Change in BOJ's assets between 2014 and 2015

36%

5.6%

1.2%

.2%

57%

38.7%

Click to enlarge

Increase in discounted loans and bills

Increase in foreign currency assets

29.6%

15.5%

Click to enlarge

Source: BOJ annual review 2015.

Despite these efforts, commercial banks have been highly averse to issuing loans over the past two years, as the following graph shows.

Source: Bank of Japan statistics

In fact, this experience is a repeat of the results of QE when the BOJ first initiated the program in 2001, following two years of a Zero Interest Rate policy (ZIRP). Weak credit initiation by commercial banks and corporate deleveraging dogged the policy of the central bank even then, the reduced yields not being translated into increase loans.

Toyota awash in cash and bucking the trend.

Take the example of Toyota Motors, a representative Japanese corporate entity, presumably on the receiving end of the BOJ quantitative easing largesse. Recently its stock performance has been relatively mediocre, returning .35% on average over the past two years.

But if one looks beyond the stock performance at the underlying trends, one sees a company that despite its grandiose slogan, "our company's DNA will survive for a hundred years" is, in fact investing in thermal efficiency in gas engines, moving forward with its hybrid program and expanding in developing markets. It posted an increase in EPS of 9.4% (in yen). Not all of this success can be attributed to the state of the yen (any weakness of the yen was counteracted by a 76% decline in its income from foreign exchange over the past nine months). With respect to the interests of this article, what is significant in Toyota's case is its significant cash holdings. The question is why time deposits increased the way they did, which given an average nominal interest rate of .1%, and an inflation rate of .3% amounts to a rate on time deposits of -.2%.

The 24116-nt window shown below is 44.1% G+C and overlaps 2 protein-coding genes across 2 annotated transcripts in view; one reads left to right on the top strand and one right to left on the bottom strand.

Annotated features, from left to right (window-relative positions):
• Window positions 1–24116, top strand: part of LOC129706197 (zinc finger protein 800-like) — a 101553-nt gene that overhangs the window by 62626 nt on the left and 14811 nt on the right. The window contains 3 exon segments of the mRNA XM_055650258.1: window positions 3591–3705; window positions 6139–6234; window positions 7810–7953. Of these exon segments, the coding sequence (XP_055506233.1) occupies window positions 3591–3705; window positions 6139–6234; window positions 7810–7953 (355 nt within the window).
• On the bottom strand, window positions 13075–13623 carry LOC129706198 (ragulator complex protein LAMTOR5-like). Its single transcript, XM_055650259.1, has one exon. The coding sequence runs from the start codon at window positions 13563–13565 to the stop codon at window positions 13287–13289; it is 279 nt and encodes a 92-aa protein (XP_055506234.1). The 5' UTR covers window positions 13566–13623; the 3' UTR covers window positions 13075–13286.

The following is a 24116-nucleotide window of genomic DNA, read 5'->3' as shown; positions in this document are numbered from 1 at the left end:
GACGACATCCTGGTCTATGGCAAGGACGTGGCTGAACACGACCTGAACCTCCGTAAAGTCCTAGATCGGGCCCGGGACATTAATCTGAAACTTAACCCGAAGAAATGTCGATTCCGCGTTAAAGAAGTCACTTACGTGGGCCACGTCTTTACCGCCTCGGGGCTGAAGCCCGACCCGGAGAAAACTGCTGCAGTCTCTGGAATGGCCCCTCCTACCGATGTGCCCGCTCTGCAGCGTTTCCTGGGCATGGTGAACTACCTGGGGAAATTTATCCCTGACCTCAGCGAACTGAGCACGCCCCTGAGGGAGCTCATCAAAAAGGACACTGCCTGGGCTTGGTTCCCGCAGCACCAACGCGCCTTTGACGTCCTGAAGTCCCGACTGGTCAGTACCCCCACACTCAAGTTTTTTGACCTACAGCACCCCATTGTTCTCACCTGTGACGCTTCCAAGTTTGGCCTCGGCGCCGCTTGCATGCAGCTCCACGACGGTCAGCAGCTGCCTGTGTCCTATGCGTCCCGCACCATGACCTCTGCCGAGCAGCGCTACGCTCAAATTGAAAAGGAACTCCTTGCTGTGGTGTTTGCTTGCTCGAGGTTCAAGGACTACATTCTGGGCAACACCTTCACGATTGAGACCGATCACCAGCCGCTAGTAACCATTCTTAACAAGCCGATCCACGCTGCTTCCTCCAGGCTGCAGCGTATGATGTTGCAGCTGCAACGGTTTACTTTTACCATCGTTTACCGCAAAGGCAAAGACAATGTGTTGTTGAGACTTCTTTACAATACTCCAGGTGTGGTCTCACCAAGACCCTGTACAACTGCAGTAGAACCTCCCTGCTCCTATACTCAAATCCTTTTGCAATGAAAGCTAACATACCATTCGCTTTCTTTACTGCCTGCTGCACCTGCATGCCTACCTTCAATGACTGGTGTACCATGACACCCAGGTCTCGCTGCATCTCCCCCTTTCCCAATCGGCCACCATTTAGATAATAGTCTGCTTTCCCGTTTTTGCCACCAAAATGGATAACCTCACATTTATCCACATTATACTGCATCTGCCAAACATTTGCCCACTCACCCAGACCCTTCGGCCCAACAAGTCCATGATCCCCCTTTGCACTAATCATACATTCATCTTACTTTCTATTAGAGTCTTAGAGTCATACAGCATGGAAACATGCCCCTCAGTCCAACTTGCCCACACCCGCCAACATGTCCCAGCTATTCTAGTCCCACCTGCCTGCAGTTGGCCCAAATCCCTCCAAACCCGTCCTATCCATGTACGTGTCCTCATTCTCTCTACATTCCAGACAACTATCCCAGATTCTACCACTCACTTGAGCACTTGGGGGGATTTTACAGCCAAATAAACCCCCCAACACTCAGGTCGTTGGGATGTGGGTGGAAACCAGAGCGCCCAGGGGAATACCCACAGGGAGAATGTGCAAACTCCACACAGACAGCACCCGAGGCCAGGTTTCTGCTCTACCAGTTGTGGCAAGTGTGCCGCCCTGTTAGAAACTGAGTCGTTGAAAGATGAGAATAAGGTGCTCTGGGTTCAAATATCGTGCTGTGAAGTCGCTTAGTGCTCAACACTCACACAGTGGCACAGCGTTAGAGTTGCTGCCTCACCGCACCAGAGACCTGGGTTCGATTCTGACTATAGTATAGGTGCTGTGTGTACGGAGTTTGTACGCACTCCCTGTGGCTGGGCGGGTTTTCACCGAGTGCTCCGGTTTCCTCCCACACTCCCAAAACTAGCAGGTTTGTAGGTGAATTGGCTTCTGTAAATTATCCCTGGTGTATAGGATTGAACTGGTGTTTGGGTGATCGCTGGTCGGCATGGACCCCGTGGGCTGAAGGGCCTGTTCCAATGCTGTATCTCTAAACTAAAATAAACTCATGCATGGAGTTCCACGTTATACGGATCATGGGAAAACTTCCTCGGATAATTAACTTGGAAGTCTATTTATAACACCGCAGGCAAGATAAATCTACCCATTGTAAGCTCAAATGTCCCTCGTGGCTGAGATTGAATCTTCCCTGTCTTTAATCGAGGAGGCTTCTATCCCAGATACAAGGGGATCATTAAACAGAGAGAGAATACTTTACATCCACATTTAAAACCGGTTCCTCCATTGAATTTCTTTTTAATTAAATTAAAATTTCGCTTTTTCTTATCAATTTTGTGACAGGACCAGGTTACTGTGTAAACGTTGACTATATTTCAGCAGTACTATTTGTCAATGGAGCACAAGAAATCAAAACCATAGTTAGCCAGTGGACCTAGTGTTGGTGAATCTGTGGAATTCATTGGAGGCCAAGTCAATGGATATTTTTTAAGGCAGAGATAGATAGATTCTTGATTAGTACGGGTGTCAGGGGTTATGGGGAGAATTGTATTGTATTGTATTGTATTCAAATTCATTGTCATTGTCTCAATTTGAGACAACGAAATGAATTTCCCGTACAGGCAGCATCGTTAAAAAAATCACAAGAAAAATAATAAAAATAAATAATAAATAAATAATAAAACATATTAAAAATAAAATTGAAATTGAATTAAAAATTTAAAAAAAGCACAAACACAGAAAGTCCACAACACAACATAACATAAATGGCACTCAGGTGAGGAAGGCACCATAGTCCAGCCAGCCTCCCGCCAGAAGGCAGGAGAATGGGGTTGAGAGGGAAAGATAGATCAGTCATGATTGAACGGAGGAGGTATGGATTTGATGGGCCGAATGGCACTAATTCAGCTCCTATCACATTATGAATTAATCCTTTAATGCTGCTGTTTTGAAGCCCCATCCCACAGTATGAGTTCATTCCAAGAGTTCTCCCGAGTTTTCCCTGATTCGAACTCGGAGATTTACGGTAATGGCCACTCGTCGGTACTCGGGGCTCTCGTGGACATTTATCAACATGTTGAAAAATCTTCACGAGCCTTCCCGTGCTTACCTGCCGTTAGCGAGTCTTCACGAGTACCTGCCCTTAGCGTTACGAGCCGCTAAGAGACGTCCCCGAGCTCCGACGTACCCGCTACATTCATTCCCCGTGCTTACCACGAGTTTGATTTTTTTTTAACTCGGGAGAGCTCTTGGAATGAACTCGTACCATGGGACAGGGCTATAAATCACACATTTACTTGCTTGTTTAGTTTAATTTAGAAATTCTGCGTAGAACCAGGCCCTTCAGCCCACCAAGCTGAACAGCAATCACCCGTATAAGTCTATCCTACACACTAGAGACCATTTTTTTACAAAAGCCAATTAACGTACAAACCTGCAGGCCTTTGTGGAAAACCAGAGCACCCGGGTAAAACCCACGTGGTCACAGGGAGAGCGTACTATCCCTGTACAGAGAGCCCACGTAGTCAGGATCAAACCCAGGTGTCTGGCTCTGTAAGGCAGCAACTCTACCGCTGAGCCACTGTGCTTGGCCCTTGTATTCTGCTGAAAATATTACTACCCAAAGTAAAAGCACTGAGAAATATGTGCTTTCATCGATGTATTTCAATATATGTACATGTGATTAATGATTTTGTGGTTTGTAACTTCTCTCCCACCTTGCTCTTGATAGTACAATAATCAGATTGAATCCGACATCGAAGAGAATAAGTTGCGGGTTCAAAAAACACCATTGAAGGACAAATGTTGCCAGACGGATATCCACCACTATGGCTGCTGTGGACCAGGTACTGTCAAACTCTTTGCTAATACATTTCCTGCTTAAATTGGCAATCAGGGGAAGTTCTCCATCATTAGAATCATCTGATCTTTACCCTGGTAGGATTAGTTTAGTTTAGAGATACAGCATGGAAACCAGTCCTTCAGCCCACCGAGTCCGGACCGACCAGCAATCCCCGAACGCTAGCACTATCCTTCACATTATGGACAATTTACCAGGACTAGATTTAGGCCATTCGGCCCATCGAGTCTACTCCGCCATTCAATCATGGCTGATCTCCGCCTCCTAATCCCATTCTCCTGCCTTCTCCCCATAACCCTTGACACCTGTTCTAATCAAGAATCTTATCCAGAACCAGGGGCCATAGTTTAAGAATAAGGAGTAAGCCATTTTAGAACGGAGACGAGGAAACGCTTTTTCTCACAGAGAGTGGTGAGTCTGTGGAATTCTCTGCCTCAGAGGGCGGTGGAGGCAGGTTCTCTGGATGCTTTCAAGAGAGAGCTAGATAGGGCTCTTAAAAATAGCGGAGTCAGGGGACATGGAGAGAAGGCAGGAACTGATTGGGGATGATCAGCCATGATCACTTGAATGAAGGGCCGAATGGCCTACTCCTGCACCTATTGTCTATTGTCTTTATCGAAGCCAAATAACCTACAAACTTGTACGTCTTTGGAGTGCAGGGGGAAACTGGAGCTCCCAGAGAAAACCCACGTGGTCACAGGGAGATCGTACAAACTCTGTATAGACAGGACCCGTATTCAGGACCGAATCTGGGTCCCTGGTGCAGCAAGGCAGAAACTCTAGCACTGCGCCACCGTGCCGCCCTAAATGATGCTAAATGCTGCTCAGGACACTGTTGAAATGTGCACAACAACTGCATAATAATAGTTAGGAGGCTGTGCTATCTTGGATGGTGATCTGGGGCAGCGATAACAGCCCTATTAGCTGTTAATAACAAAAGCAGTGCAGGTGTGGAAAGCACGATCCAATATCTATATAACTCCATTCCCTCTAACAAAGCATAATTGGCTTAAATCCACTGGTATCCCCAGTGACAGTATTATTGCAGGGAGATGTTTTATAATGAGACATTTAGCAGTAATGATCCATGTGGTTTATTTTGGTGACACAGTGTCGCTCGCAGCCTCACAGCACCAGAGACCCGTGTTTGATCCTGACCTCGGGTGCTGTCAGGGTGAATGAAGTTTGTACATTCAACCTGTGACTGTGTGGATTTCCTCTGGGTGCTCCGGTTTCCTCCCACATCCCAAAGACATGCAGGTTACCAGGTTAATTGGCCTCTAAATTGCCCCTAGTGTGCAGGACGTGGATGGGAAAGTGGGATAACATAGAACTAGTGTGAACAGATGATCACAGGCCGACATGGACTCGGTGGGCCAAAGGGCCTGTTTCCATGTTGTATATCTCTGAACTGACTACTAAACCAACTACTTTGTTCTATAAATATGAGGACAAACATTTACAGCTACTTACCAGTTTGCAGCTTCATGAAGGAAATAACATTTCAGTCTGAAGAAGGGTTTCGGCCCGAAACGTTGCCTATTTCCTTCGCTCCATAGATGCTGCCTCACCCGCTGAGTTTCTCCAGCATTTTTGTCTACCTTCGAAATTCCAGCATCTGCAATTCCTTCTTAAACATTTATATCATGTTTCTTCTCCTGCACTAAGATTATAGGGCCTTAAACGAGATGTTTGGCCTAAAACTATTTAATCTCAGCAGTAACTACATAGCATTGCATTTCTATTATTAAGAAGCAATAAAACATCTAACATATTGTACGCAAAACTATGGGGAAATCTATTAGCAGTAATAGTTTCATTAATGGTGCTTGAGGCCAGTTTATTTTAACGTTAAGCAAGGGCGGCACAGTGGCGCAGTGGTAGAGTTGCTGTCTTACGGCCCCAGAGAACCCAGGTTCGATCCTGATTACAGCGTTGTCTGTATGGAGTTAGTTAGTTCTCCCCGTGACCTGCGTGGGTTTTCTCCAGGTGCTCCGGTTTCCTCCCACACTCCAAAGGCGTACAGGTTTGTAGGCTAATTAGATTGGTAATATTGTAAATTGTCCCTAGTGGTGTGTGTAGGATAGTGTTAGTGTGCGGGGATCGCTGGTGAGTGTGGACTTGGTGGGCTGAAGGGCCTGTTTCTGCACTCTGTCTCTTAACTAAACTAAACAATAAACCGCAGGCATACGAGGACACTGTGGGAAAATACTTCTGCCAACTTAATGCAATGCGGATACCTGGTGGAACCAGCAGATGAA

It should be noted the relatively significant reliance by Toyota on AA mezzanine equity, which should be considered a component of long-term debt.

% increase in cash.

% increase in time deposits

% increase in investments in marketable securities

% increase in long-term debt

% increase in investment activities (from cash flow changes for first nine months)

% of mezzanine equity in overall equity

From TM third quarter FY 2016 balance sheet

9%

355%

5%

1.4%

30%

2.6%

Click to enlarge

Source: FY third quarter financial results.

Why the disconnect between BOJ and Toyota?

While Toyota may not be representative of all of Japanese industry, yet its experience is illustrative of the disconnect between the desired ends of the BOJ quantitative easing posture and what is happening at the other end of the credit channeling barbell. The onset of negative interest rates will provide a further disincentive for Japanese banks to lend, if the European experience so far is any indicator, but it seems that Japanese companies like Toyota are tooling on, nevertheless, using their own cash balances to invest.

Disclosure: I/we have no positions in any stocks mentioned, and no plans to initiate any positions within the next 72 hours.

I wrote this article myself, and it expresses my own opinions. I am not receiving compensation for it (other than from Seeking Alpha). I have no business relationship with any company whose stock is mentioned in this article.